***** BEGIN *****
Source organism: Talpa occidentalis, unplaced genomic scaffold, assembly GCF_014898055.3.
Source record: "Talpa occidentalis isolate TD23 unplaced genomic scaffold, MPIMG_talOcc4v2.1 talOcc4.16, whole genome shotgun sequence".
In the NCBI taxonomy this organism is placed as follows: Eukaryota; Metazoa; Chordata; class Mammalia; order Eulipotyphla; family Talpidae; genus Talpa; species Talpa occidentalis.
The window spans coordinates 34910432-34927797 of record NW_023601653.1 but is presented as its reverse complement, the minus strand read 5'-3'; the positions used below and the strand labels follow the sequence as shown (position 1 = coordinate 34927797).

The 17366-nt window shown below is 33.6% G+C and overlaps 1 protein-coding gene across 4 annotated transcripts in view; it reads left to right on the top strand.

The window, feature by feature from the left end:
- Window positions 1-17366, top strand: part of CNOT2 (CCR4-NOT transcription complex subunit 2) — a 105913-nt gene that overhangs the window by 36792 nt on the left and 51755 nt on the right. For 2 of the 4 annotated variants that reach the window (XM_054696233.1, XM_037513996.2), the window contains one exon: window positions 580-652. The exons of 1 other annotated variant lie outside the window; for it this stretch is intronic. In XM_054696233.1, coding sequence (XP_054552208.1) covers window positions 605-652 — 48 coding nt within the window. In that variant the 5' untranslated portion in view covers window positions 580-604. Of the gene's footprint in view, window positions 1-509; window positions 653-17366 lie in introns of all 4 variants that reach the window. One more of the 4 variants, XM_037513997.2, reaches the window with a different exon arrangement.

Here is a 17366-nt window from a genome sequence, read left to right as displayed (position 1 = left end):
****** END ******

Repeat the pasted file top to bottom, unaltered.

Source organism: Talpa occidentalis, unplaced genomic scaffold, assembly GCF_014898055.3.
Source record: "Talpa occidentalis isolate TD23 unplaced genomic scaffold, MPIMG_talOcc4v2.1 talOcc4.16, whole genome shotgun sequence".
In the NCBI taxonomy this organism is placed as follows: Eukaryota; Metazoa; Chordata; class Mammalia; order Eulipotyphla; family Talpidae; genus Talpa; species Talpa occidentalis.
The window spans coordinates 34910432-34927797 of record NW_023601653.1 but is presented as its reverse complement, the minus strand read 5'-3'; the positions used below and the strand labels follow the sequence as shown (position 1 = coordinate 34927797).

The 17366-nt window shown below is 33.6% G+C and overlaps 1 protein-coding gene across 4 annotated transcripts in view; it reads left to right on the top strand.

The window, feature by feature from the left end:
- Window positions 1-17366, top strand: part of CNOT2 (CCR4-NOT transcription complex subunit 2) — a 105913-nt gene that overhangs the window by 36792 nt on the left and 51755 nt on the right. For 2 of the 4 annotated variants that reach the window (XM_054696233.1, XM_037513996.2), the window contains one exon: window positions 580-652. The exons of 1 other annotated variant lie outside the window; for it this stretch is intronic. In XM_054696233.1, coding sequence (XP_054552208.1) covers window positions 605-652 — 48 coding nt within the window. In that variant the 5' untranslated portion in view covers window positions 580-604. Of the gene's footprint in view, window positions 1-509; window positions 653-17366 lie in introns of all 4 variants that reach the window. One more of the 4 variants, XM_037513997.2, reaches the window with a different exon arrangement.

Here is a 17366-nt window from a genome sequence, read left to right as displayed (position 1 = left end):